We have an interesting little refutation of the strictures of the Senior Lecturer in International Political Economy at Islington Technical College here. For, as we all know, he insists that intellectual property means nothing. It’s just a manner of moving money around the world to dodge tax, it has no real economic import whatsoever. We should therefore simply ignore it all – for all purposes, not just tax if I’ve understood the drivel correctly.
Which is interesting, given that the world’s about to be youngest self-made billionaire, Kylie Jenner, seems to make her money from nothing at all except intellectual property:
Model Kylie Jenner is the cover star and youngest woman on this year’s Forbes magazine 60 richest self-made women in America.
The 20-year-old is number 27 on the annual list after amassing a fortune of $900m (£681m) in less than three years, according to the magazine.
Most of her wealth comes from her make-up company Kylie Cosmetics, which has now sold more than $630m (£475m) worth of products.
But a cosmetics company makes and sells real things, right?
Keeping Up with the Kardashians star Kylie Jenner is worth $900m (£680m) at just 20 years of age, says Forbes.
The business magazine said the social media star is on track to become “the youngest-ever self-made billionaire”.
The fashion guru, the youngest of the Kardashian clan, starting selling her own cosmetics three years ago.
You don’t make a billion in a few years out of ephemeral phantasms like intellectual property now, do you?
Just 20 when this story publishes (she’ll turn 21 in August) and an extremely young mother (she had baby daughter Stormi in February), Jenner runs one of the hottest makeup companies ever. Kylie Cosmetics launched two years ago with a $29 “lip kit” consisting of a matching set of lipstick and lip liner, and has sold more than $630 million worth of makeup since, including an estimated $330 million in 2017. Even using a conservative multiple, and applying our standard 20% discount, Forbes values her company, which has since added other cosmetics like eye shadow and concealer, at nearly $800 million. Jenner owns 100% of it.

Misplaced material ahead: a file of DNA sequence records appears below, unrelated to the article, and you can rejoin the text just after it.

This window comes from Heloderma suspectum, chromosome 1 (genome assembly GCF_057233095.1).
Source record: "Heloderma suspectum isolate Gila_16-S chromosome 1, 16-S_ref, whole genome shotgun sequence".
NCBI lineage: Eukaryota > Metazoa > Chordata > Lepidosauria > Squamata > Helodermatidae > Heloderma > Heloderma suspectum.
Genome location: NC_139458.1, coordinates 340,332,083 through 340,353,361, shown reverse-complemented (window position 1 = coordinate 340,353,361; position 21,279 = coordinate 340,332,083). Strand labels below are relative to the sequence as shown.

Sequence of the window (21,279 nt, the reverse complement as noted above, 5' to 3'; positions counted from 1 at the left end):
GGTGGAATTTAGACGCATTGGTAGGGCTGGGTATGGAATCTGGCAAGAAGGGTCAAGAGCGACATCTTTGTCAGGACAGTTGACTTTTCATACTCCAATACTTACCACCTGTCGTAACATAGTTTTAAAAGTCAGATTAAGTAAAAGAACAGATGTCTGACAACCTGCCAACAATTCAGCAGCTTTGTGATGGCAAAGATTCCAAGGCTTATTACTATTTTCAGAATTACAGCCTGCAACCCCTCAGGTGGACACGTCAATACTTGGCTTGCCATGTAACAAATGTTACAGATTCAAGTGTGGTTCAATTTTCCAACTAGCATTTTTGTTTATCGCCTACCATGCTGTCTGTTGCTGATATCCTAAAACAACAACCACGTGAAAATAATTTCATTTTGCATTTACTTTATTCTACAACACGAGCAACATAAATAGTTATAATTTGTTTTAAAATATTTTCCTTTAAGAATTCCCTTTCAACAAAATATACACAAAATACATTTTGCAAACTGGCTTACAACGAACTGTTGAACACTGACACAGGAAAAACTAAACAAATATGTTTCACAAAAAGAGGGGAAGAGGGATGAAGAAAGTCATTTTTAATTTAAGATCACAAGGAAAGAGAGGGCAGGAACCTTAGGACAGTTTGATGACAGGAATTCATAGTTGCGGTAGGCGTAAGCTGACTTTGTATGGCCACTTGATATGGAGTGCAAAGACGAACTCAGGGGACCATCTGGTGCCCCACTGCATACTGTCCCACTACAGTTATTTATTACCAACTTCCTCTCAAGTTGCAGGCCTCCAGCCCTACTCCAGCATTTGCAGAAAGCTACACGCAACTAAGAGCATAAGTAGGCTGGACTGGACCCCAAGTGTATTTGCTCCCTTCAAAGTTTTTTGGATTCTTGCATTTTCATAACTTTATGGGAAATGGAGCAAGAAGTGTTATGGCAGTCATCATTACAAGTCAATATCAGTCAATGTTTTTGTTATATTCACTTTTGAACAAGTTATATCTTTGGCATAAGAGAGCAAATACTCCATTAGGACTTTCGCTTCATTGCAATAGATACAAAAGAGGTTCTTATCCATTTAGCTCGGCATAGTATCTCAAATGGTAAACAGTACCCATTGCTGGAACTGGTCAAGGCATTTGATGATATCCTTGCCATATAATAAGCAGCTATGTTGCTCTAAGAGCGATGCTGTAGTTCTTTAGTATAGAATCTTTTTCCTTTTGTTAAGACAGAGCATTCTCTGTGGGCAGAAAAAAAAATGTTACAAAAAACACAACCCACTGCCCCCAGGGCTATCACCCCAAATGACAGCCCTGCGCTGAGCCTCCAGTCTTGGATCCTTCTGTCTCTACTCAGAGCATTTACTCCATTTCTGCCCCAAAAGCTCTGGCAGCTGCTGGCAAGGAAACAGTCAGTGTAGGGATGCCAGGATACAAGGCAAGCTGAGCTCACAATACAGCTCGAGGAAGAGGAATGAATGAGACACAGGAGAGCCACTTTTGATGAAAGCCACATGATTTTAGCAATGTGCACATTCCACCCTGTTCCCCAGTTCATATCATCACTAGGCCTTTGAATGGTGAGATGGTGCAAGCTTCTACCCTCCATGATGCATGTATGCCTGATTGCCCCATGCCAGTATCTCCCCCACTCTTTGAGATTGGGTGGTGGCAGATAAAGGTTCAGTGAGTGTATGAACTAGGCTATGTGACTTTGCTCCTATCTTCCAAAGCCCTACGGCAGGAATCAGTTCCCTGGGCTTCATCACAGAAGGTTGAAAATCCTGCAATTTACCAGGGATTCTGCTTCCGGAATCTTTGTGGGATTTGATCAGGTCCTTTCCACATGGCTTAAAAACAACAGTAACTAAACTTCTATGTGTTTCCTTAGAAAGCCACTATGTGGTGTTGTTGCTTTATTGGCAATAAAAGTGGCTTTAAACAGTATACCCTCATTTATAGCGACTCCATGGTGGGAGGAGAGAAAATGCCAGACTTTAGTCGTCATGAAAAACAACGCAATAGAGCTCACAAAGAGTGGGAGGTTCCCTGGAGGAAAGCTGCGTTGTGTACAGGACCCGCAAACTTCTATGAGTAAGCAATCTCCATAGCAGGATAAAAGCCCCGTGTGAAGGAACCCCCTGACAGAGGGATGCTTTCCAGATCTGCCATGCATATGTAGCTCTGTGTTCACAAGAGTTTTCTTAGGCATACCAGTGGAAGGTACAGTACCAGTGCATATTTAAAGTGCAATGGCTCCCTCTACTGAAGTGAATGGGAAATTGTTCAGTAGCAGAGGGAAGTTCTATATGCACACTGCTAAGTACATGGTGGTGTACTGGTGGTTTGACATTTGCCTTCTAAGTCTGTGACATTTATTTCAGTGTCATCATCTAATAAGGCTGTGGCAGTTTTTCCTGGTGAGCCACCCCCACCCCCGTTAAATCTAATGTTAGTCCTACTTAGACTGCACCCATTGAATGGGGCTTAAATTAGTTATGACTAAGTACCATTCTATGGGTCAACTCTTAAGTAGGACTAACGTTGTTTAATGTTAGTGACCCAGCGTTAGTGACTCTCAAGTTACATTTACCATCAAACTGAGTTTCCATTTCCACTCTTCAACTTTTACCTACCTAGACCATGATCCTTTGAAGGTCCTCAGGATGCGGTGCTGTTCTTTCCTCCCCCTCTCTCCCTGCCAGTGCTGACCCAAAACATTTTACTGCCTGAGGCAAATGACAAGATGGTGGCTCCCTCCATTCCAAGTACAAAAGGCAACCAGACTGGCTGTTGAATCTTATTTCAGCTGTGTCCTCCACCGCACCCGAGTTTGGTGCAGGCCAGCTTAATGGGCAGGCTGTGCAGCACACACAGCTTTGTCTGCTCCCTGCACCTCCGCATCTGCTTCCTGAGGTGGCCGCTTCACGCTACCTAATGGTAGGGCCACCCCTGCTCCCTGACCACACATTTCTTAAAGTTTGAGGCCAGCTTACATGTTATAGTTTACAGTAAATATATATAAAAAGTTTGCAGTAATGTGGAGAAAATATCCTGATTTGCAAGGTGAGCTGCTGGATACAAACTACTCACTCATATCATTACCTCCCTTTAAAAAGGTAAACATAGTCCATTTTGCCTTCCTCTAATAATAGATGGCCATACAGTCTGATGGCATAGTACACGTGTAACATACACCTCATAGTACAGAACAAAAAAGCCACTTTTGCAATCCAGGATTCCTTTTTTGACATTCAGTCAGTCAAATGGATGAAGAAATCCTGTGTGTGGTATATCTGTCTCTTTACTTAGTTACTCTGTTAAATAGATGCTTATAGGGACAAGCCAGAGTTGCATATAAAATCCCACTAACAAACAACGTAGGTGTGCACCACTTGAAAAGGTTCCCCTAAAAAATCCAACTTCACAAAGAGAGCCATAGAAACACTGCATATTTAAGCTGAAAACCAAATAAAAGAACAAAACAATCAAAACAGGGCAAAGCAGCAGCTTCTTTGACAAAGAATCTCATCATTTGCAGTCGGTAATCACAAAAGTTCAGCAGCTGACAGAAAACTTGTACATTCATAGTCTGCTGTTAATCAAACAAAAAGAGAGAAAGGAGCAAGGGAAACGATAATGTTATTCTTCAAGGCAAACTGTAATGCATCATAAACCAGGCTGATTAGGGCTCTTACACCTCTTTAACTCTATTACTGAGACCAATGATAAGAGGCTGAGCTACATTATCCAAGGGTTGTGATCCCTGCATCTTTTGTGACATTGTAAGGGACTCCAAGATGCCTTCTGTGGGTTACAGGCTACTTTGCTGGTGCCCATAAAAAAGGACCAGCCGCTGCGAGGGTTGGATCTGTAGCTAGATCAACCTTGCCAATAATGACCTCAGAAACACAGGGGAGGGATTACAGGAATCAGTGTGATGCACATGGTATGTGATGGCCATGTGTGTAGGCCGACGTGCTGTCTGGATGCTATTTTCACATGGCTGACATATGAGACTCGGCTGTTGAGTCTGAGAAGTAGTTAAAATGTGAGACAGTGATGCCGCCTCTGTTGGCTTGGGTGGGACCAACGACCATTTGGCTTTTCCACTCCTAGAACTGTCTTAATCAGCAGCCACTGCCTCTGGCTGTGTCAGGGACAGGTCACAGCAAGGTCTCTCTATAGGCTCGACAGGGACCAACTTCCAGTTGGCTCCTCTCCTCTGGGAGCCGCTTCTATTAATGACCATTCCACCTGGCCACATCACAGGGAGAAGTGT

Well, OK, that’s real money.
Her near-billion-dollar empire consists of just seven full-time and five part-time employees. Manufacturing and packaging? Outsourced to Seed Beauty, a private-label producer in nearby Oxnard, California. Sales and fulfillment? Outsourced to the online outlet Shopify. Finance and PR? Her shrewd mother, Kris, handles the actual business stuff, in exchange for the 10% management cut she takes from all her children. As ultralight startups go, Jenner’s operation is essentially air. And because of those minuscule overhead and marketing costs, the profits are outsize and go right into Jenner’s pocket.
Basically, all Jenner does to make all that money is leverage her social media following. Almost hourly, she takes to Instagram and Snapchat, pouting for selfies with captions about which Kylie Cosmetics shades she’s wearing, takes videos of forthcoming products and announces new launches. It sounds inane until you realize that she has over 110 million followers on Instagram and millions more on Snapchat, and many of them are young women and girls–an audience at once massive and targeted, at least if you’re selling lip products. And that’s before the 16.4 million who follow her company directly, or the 25.6 million who follow her on Twitter, or the occasional social media assists from her siblings and friends.
No, no, the senior lecturer is quite right. Intellectual property is of no matter, far better to simply ignore it for economic and taxation purposes. After all, that billion bucks ain’t real. And a brand, a name, is not intellectual property either, is it?